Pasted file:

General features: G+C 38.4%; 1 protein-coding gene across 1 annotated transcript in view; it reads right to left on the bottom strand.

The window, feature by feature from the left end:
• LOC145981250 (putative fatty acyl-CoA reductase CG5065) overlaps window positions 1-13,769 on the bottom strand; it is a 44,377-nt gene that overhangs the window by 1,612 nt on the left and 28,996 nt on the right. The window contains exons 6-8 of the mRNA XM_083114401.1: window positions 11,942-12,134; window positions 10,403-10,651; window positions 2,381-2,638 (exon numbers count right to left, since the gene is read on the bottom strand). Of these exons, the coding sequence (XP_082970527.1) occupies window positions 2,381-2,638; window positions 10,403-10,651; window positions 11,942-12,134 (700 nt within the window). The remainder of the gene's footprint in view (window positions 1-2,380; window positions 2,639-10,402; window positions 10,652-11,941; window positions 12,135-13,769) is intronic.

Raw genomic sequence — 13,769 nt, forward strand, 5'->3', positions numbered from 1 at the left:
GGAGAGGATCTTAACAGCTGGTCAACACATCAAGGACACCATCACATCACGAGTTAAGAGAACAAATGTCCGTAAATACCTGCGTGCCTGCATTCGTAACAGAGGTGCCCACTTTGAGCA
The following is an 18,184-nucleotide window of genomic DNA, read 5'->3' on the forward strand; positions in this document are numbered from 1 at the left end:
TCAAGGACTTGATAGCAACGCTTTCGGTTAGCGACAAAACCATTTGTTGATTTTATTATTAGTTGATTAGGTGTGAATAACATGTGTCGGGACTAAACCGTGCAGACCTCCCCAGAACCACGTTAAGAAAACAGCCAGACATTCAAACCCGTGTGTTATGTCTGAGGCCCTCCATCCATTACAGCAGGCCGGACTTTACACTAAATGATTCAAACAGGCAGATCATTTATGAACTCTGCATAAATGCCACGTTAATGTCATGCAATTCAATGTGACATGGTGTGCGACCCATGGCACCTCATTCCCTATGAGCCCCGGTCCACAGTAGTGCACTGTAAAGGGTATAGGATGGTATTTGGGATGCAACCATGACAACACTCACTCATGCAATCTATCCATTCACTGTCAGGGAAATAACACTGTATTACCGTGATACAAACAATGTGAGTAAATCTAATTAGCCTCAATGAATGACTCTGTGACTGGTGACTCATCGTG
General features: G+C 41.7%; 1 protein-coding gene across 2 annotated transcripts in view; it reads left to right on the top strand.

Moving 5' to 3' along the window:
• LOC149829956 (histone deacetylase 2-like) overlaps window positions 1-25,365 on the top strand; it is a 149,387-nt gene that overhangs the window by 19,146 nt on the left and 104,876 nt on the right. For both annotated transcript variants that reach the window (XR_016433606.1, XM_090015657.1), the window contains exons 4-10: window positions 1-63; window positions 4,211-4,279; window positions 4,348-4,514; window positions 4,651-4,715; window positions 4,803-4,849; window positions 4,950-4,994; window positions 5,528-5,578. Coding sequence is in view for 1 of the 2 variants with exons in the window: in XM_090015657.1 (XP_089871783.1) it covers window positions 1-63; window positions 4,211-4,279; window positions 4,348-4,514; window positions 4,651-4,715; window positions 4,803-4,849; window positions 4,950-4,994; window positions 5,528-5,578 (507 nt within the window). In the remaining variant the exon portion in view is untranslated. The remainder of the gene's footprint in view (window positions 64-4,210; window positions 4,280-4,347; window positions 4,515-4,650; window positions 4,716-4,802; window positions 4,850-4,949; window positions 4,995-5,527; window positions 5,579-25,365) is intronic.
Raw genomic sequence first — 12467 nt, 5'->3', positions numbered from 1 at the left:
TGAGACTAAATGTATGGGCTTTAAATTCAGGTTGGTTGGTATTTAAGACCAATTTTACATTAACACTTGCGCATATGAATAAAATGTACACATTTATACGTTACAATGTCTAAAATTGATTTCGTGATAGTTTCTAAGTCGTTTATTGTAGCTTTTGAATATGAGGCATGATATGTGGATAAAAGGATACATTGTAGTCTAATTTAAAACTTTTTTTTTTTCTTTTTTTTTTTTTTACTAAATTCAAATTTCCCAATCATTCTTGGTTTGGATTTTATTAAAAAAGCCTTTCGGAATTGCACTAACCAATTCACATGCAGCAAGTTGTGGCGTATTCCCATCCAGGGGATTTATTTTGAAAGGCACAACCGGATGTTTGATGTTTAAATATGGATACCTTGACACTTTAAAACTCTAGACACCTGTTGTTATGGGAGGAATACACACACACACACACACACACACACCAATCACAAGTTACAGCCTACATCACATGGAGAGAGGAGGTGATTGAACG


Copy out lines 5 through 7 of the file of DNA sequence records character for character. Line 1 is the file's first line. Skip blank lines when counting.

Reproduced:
GGAGAGGATCTTAACAGCTGGTCAACACATCAAGGACACCATCACATCACGAGTTAAGAGAACAAATGTCCGTAAATACCTGCGTGCCTGCATTCGTAACAGAGGTGCCCACTTTGAGCA
The following is an 18,184-nucleotide window of genomic DNA, read 5'->3' on the forward strand; positions in this document are numbered from 1 at the left end:
TCAAGGACTTGATAGCAACGCTTTCGGTTAGCGACAAAACCATTTGTTGATTTTATTATTAGTTGATTAGGTGTGAATAACATGTGTCGGGACTAAACCGTGCAGACCTCCCCAGAACCACGTTAAGAAAACAGCCAGACATTCAAACCCGTGTGTTATGTCTGAGGCCCTCCATCCATTACAGCAGGCCGGACTTTACACTAAATGATTCAAACAGGCAGATCATTTATGAACTCTGCATAAATGCCACGTTAATGTCATGCAATTCAATGTGACATGGTGTGCGACCCATGGCACCTCATTCCCTATGAGCCCCGGTCCACAGTAGTGCACTGTAAAGGGTATAGGATGGTATTTGGGATGCAACCATGACAACACTCACTCATGCAATCTATCCATTCACTGTCAGGGAAATAACACTGTATTACCGTGATACAAACAATGTGAGTAAATCTAATTAGCCTCAATGAATGACTCTGTGACTGGTGACTCATCGTG